Thanks to the suffragettes,

British women gain the right to vote.

[ Indistinct singing ]

The Bloomsbury Group,

a circle of artists and intellectuals in Cambridge

who reject as a whole the principles

of the Victorian era, dominates the art scene.

Virginia Woolf publishes "Orlando,"

the famous novel where the protagonist changes sex

during the narration.

Daphne and her sisters have become young women,

and all of them begin to show off their independence.


Unlike the exhilarating atmosphere

that reigns in London, Cannon Hall is overbearing.

Gerald will not tolerate his daughters behavior.

When Daphne is accompanied by her fling,

a young director, Carol Reed,

her father subjects him to humiliating interrogations.

Gerald relies on Victorian principles to reproach

his daughters for their behavior,

while he himself never hides from his infidelities.

Without the encouragement of Fernande,

Daphne struggles to write.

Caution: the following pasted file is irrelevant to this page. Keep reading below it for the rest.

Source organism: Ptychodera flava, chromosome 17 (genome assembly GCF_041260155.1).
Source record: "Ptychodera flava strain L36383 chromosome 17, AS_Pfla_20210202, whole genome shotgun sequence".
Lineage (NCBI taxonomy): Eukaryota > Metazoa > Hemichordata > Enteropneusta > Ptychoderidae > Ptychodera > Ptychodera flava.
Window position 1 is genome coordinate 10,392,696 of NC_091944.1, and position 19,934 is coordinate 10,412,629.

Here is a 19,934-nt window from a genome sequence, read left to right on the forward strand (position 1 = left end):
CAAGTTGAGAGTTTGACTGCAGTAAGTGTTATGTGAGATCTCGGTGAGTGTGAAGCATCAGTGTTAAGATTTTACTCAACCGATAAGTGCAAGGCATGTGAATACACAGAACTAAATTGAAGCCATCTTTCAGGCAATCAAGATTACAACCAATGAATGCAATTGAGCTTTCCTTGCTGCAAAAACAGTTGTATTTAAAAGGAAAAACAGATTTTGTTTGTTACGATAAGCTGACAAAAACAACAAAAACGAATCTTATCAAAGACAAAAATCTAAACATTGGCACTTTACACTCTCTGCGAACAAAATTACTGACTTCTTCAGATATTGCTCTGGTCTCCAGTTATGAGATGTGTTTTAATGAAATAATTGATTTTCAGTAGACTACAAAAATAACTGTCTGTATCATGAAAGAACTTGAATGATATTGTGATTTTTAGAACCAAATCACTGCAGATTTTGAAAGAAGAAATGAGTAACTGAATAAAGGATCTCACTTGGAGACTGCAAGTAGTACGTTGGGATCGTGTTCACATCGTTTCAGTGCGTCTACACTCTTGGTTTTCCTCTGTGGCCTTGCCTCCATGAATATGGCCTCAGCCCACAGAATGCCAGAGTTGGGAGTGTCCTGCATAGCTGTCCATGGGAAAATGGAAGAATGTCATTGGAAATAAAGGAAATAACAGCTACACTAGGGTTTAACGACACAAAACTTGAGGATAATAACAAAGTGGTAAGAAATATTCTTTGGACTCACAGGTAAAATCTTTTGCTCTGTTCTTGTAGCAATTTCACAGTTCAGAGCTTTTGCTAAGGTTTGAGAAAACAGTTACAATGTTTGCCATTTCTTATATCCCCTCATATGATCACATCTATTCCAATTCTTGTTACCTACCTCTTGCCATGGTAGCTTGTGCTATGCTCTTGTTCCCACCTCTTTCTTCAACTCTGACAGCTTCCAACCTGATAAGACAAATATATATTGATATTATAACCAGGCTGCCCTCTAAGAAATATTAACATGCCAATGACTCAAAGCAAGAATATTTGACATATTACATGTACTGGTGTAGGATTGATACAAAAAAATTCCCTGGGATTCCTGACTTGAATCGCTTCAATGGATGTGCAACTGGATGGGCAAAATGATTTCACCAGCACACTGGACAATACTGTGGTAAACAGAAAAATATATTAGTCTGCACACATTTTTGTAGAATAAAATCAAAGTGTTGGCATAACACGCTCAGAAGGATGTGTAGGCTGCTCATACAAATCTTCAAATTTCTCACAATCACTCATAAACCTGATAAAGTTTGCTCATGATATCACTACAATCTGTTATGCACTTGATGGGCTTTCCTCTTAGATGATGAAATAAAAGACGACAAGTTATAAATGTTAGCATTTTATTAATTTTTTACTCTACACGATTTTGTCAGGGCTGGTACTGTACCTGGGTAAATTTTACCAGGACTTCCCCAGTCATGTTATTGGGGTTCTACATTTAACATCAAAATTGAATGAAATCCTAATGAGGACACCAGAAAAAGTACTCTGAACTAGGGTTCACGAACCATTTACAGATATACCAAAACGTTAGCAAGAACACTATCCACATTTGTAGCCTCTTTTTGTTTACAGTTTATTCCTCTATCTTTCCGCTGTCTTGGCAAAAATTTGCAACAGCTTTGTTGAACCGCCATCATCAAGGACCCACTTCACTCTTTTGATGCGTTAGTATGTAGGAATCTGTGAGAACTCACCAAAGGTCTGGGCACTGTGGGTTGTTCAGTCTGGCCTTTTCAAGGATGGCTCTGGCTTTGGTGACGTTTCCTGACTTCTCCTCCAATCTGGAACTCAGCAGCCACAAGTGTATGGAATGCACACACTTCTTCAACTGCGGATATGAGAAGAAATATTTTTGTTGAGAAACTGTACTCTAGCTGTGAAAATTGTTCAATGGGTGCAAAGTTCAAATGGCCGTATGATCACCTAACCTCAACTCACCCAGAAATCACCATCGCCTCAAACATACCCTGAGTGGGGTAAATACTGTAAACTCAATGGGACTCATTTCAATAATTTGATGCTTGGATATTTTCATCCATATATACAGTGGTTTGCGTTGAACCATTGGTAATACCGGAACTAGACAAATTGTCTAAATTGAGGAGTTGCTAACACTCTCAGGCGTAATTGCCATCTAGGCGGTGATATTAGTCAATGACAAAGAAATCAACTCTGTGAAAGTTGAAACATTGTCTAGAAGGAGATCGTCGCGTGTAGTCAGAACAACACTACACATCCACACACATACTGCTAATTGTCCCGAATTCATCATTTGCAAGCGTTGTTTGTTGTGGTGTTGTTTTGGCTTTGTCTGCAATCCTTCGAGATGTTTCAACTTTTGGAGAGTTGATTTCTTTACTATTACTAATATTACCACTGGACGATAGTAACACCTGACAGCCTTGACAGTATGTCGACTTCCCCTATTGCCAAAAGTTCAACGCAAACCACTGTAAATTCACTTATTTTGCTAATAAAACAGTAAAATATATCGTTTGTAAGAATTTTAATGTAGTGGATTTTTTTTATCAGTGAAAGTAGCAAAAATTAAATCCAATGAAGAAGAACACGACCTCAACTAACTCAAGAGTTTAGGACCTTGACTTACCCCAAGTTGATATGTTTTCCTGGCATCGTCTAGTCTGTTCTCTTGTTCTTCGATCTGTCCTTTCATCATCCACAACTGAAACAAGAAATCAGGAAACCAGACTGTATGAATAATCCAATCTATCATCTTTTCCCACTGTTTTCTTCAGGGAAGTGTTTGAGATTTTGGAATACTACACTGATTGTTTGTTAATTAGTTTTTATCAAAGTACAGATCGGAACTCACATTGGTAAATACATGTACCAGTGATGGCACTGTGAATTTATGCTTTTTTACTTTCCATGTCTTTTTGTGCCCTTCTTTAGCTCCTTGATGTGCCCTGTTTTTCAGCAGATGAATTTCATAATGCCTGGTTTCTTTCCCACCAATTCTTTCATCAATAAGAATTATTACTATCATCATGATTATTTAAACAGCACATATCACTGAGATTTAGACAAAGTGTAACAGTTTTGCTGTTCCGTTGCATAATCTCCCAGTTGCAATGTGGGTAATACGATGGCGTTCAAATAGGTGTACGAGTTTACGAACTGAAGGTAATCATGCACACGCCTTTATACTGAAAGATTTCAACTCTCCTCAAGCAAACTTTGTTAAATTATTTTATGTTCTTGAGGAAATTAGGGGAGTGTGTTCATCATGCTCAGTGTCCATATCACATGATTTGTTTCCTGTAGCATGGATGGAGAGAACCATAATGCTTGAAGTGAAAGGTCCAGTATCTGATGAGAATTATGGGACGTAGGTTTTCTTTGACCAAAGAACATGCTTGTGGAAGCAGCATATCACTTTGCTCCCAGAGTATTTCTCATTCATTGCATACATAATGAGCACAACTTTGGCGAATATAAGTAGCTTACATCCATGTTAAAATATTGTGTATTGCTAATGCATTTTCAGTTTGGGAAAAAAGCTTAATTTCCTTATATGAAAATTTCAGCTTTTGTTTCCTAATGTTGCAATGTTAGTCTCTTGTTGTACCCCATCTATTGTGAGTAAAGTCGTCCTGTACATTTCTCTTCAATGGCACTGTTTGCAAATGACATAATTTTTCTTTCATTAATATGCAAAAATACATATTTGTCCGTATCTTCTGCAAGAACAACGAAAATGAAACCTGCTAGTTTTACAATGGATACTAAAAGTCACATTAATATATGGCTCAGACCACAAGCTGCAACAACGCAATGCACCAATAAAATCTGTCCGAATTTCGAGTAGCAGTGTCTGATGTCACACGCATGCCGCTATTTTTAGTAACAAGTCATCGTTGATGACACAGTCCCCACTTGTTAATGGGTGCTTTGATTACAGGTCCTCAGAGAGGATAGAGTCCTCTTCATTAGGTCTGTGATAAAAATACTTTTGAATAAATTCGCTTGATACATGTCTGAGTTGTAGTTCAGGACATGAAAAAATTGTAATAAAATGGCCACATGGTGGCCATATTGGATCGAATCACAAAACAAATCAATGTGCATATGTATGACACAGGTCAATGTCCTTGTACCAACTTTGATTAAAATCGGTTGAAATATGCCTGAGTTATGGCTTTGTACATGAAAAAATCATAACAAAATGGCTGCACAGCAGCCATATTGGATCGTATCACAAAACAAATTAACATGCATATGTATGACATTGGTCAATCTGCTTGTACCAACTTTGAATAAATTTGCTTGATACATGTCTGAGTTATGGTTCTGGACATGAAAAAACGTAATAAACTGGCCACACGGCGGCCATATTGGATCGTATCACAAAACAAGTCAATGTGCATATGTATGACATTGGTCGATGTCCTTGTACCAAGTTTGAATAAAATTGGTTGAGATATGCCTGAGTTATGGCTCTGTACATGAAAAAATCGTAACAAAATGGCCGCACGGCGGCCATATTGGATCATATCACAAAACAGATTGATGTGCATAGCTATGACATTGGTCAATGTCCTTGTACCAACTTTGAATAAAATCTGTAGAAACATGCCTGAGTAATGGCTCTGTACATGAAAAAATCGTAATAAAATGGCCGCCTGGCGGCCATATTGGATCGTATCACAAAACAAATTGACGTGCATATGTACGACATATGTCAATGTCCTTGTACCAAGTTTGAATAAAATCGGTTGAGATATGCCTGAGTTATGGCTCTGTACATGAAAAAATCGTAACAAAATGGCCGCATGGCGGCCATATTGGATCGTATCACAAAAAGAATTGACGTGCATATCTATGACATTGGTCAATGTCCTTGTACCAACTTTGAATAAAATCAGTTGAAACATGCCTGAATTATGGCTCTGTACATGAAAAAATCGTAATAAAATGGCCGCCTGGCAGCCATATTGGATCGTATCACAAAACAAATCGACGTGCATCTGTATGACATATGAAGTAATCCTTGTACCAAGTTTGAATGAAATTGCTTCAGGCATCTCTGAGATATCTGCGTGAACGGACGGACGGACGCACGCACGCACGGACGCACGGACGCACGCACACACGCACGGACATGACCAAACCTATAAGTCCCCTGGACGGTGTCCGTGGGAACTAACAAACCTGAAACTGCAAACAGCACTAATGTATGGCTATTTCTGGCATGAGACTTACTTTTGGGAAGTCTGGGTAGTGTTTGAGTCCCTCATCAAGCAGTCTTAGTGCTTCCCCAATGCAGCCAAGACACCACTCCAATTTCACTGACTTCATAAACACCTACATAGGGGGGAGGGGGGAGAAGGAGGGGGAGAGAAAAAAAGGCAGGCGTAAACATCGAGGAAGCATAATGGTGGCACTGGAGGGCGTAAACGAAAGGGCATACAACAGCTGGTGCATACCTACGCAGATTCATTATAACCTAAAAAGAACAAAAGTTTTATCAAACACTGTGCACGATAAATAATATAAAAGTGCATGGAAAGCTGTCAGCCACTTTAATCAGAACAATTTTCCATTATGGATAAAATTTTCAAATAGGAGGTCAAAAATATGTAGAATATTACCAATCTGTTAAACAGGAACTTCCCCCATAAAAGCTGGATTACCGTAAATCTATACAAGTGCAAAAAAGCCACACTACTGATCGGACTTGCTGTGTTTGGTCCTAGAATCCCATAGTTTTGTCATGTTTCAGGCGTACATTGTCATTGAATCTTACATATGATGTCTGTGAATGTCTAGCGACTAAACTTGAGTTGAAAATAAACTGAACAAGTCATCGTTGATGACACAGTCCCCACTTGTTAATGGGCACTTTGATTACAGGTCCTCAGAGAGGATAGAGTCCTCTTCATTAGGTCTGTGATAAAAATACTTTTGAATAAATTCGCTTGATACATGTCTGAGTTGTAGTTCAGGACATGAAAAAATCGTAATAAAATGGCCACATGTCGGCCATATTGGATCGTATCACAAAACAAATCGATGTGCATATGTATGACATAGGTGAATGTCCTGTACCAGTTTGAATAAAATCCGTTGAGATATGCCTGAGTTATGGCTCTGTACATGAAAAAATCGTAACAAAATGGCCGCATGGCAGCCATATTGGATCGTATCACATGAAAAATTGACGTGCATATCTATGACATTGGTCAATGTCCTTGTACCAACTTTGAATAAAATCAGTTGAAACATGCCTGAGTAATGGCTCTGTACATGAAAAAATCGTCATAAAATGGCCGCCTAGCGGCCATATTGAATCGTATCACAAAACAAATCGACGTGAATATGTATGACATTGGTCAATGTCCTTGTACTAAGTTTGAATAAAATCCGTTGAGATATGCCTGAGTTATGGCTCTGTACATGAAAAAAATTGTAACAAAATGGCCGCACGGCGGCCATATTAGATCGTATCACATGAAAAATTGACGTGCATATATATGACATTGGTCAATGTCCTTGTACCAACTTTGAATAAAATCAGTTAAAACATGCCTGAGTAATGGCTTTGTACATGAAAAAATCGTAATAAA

Her spirits crushed, she longs for their complicity.

Her parents worry about her melancholy demeanor.

Daphne has always loved the great outdoors

and the du Maurier decide to buy a house by the sea.

She reluctantly goes with her family to Cornwall.


Once she sees the moor, however, she is instantly seduced.

She rediscovers the sensations provoked by the books

she'd read as a teenager -- "Jane Eyre,"

"Wuthering Heights."

Taylor: She loved the fact that she lived in a land

that had myths and legends associated with it.

Cornwall was very remote from cosmopolitan England,

from London, from the society of theatre and writers

that she had grown up in.

And one thing that appealed to her about Cornwall

was that it seemed to be telling stories

that had very deep, long histories,

but also that captured something

of a kind of eternal note of sadness and suffering.


Narrator: Far from London and its conventions,

Daphne feels free.

She spends her time sashaying through the village of Fowey

and its surroundings.

She makes friends among the fishermen

and learns to sail.

When her family sets out to return to London,

she asks her parents for permission to stay alone

in their new house, Ferryside.


Woman: "One day, while walking towards Pond Creek,

I came across the wreckage of a schooner namedJane Slade.

She lay in the mud, abandoned.

Her hull was rotting, but her figurehead with bright colors

proudly defied the passage of time.